Book Reviews: Three appealing titles for young adults

Image courtesy of Penguin Random House

Penguin Random House

Image courtesy of Penguin Random House

Katarina Bolibruch, Visuals Editor

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We Were Liars:

The National Book Award finalist We Were Liars is a young adult novel by E. Lockhart. This story, which involves much suspense and mystery, depicts the life of a very privileged family while they are on their summer vacation near Martha’s Vineyard.    

Darkness is lurking beneath the sunshiny, golden life that Cady and her family enjoy every summer on Beechwood Island. In the end, E. Lockhart takes this novel to another level with a poetic style that emphasizes the story’s beauty and tragedy.

Hatchette Children’s Group
Image courtesy of Hatchette Children’s Group

The Dead House:

The Dead House, a novel by Dawn Kurtagich, is an intense horror thriller about dissociative identity disorder and demonic possession. The main characters are two “sisters” who share the same body. Together they influence various tragedies at their high school. This unsettling narrative is composed of diary entries, video clips, interviews, and even missing pieces of events.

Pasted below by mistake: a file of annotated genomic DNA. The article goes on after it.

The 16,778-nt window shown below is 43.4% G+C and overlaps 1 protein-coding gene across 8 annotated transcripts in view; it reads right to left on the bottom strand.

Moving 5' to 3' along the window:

The Dead House is a creepy, bone-chilling psychological thriller that compels you to keep reading until the absolute last page. Dawn Kurtagich created a unique book that reaches into the darkest corners of your mind and will forever haunt you after the final word.

Please Stop Laughing at Me:

Adams Media Bookstore
Image courtesy of Adams Media Bookstore

Please Stop Laughing at Me is an inspirational memoir about one woman’s journey through her young life. This woman is the author herself, Jodee Blanco. The memoir depicts the struggles of young Jodee. Everyone else avoids her, and some even physically abuse her, all the way from elementary school until high school.

Blanco shows how every school that she attended is a hurtful and frightening place where humiliation, assault, and threats become a part of her daily experience. Blanco also reveals how her parents have misinterpreted her and how schools can fail. Jodee Blanco gives us a heart-breaking look into the meaning of being an outcast at one’s own school, where bullying can be mishandled and misunderstood.

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